Should law enforcement be prohibited from disseminating post-arrest photos except in limited circumstances?
Whether it’s on the TV news or your local police department’s Facebook page, we all know what a “mug shot” looks like; it’s the photo that’s taken of someone after they are arrested. But just because someone has been arrested doesn’t mean they have been convicted of a crime, so some feel it is unfair to release these embarrassing post-arrest photos where potential employers and others can see them. HB 125, a bill being considered by the New Hampshire Legislature, would prohibit law enforcement officers from publicly disseminating these post-arrest photos with limited exceptions.
What’s in the bill?
HB 125, as it currently reads, says that post-arrest photos taken by law enforcement officers won’t be subject to New Hampshire’s right-to-know law unless the person is actually convicted of the crime. In other words, the photos won’t be freely accessible to the public.
Officers could publish mug shots to get help from the public finding a suspect—for example, if the person fails to show up for court or is suspected of committing another crime while on bail. Officers must first exhaust non-public methods of finding the person before resorting to this, however.
Law enforcement would also be allowed to release a post-arrest photo if the suspect presents an immediate danger to the public and the release of the photo is necessary for public safety. A person could also request to have their photo released if they chose.
Lastly, law enforcement officers would be required to keep a record of all such photos they released and for what purpose.
The law wouldn’t stop officers from showing suspect photos to witnesses or other law enforcement agencies as part of an investigation, nor would it impact agencies from using photos of convicted, registered sex offenders as part of the sex offender registry system.
Protecting the privacy of citizens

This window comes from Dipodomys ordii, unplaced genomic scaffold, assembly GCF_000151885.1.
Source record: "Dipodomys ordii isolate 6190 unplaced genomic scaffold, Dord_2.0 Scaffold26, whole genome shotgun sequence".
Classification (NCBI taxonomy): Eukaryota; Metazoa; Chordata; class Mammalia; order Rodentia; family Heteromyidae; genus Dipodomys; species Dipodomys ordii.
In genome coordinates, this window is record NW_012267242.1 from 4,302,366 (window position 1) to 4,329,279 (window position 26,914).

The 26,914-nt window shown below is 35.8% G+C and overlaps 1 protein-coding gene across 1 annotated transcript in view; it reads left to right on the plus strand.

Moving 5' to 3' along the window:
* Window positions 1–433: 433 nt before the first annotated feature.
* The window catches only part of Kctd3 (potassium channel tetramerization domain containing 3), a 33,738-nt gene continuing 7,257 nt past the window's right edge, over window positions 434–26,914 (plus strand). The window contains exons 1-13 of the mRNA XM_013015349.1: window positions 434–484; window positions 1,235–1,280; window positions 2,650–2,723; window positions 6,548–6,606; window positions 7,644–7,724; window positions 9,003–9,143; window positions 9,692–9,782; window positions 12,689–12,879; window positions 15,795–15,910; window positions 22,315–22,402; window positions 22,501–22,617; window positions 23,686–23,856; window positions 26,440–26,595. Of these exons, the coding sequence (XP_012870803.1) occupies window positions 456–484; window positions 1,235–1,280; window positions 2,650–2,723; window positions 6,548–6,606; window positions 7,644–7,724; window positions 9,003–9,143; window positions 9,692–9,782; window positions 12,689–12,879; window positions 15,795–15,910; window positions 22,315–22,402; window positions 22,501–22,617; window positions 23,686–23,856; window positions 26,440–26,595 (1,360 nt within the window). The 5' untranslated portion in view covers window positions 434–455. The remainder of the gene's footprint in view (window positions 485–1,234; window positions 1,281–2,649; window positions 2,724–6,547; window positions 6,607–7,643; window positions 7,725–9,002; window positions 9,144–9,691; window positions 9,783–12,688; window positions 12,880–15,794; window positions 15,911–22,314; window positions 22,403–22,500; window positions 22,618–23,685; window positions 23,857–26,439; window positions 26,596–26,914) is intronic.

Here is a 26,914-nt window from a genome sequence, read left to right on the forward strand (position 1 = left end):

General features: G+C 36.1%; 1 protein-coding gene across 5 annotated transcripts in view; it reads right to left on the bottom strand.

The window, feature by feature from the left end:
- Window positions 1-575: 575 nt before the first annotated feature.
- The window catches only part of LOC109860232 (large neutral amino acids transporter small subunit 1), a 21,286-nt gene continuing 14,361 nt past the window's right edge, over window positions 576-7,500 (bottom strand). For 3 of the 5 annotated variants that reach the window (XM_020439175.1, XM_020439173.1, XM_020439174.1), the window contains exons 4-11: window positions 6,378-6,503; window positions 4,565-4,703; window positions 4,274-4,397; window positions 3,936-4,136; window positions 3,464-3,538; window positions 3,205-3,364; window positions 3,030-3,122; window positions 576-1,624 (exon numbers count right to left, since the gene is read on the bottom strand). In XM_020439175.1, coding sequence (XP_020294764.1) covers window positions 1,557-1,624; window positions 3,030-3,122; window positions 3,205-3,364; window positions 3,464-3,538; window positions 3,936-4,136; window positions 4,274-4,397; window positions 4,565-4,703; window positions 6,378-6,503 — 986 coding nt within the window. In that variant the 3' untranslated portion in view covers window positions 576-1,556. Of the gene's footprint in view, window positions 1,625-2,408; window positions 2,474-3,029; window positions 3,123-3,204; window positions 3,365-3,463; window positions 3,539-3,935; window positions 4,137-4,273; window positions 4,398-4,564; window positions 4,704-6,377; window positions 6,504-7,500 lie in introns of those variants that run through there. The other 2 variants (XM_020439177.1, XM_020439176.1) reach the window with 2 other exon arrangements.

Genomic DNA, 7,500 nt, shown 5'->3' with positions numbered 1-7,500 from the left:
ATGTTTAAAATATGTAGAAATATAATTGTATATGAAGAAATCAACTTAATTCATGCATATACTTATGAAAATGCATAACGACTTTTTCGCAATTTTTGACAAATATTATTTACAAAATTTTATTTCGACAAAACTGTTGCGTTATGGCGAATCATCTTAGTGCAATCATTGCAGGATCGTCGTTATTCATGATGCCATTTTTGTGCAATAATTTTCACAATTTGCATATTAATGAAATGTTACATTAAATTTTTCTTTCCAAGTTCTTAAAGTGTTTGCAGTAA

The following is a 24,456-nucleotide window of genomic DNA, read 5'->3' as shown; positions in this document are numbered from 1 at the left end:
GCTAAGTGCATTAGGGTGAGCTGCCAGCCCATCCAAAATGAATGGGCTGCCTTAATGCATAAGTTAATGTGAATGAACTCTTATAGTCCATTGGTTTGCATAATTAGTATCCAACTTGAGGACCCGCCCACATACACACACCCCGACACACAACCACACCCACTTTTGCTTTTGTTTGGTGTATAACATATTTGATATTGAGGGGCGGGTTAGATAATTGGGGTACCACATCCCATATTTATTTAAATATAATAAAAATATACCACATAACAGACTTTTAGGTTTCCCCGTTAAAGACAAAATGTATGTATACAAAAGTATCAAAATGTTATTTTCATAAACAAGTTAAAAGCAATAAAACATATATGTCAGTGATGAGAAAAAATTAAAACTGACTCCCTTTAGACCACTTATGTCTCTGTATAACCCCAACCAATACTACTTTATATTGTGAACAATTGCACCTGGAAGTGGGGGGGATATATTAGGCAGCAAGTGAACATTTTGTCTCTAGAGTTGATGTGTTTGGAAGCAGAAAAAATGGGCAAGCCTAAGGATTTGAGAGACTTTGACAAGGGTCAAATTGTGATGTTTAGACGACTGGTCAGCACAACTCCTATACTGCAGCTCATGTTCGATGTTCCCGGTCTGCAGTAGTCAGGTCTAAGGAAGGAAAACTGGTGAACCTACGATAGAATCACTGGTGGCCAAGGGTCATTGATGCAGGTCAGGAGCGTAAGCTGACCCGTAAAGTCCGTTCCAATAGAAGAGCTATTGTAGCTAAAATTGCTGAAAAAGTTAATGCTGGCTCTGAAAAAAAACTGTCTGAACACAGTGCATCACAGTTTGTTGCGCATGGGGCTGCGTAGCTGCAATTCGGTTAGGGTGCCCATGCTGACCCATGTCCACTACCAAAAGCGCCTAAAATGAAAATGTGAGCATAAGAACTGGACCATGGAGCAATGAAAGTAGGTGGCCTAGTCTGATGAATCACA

At the Senate hearing for this bill on April 27, a number of people got up to speak—some in favor and some against the bill. Those who spoke in favor included a representative of the ACLU, some New Hampshire House members, and an advocate for the rights of sex workers. Proponents argued that Granite Staters have a right to privacy and are innocent until proven guilty. They point out that police departments often post mug shots on Facebook with humorous captions, publicly shaming people who have not been convicted of a crime. Proponents told personal stories of people who had suffered such treatment despite ultimately being found innocent.
One woman who testified also pointed out that these photos can make it harder for those with a criminal history—she gave the example of sex workers—to get legal jobs and more fully reenter society, since employers often Google candidates before hiring them. Proponents used terms such as “the stigma of assumed guilt” and “a digital scarlet letter” to describe these post-arrest photos being posted online.
The need for police transparency
Those who spoke in opposition included the Union Leader’s president and publisher Brendan McQuaid, a representative of the NH Association of Broadcasters, the Manchester Chief of Police, and more. Those who spoke on behalf of media organizations argued that the public has a right to know who the police take into custody. They worried that the bill represented an erosion of New Hampshire’s right-to-know law. Chief Allen Aldenberg of the Association of Chiefs of Police argued that the need for transparency in law enforcement is paramount.
Several people pointed out that there are methods of having such embarrassing photos eventually taken down. They feel a more carefully targeted bill is necessary to properly balance the need for transparency against individuals’ right to privacy.
It was also mentioned that similar conversations are taking place on the federal level, so it may be best not to muddy the waters with a state bill.
Update January 2022: The Senate voted to send HB 125 to "interim study," essentially a polite way to kill a bill in an election year. Click here to explore the latest legislative proposals related to criminal justice reform.